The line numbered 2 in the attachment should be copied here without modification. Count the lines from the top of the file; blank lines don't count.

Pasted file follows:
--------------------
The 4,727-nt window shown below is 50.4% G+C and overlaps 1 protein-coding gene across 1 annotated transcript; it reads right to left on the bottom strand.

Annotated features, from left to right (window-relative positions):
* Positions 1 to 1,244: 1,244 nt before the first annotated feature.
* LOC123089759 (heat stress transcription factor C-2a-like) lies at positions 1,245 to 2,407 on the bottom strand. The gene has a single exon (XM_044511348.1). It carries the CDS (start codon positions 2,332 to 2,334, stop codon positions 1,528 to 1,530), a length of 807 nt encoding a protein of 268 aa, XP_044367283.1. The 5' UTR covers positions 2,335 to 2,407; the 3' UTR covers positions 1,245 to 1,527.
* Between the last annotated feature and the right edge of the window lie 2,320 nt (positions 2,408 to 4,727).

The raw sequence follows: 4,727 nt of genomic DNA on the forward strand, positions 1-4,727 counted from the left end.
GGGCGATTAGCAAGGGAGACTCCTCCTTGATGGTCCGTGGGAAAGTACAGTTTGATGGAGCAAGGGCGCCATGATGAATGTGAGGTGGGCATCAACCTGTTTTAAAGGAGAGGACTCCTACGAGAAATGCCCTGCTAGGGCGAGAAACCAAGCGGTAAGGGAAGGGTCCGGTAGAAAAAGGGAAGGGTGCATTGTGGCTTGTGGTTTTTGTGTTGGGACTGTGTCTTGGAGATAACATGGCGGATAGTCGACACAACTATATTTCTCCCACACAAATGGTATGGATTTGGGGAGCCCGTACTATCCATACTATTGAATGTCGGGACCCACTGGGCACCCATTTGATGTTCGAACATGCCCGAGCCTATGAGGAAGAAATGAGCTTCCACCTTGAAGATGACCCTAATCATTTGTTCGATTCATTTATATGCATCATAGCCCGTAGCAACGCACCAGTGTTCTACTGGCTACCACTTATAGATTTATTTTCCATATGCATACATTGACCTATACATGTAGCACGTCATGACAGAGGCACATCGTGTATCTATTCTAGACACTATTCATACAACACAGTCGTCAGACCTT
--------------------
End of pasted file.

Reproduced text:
Annotated features, from left to right (window-relative positions):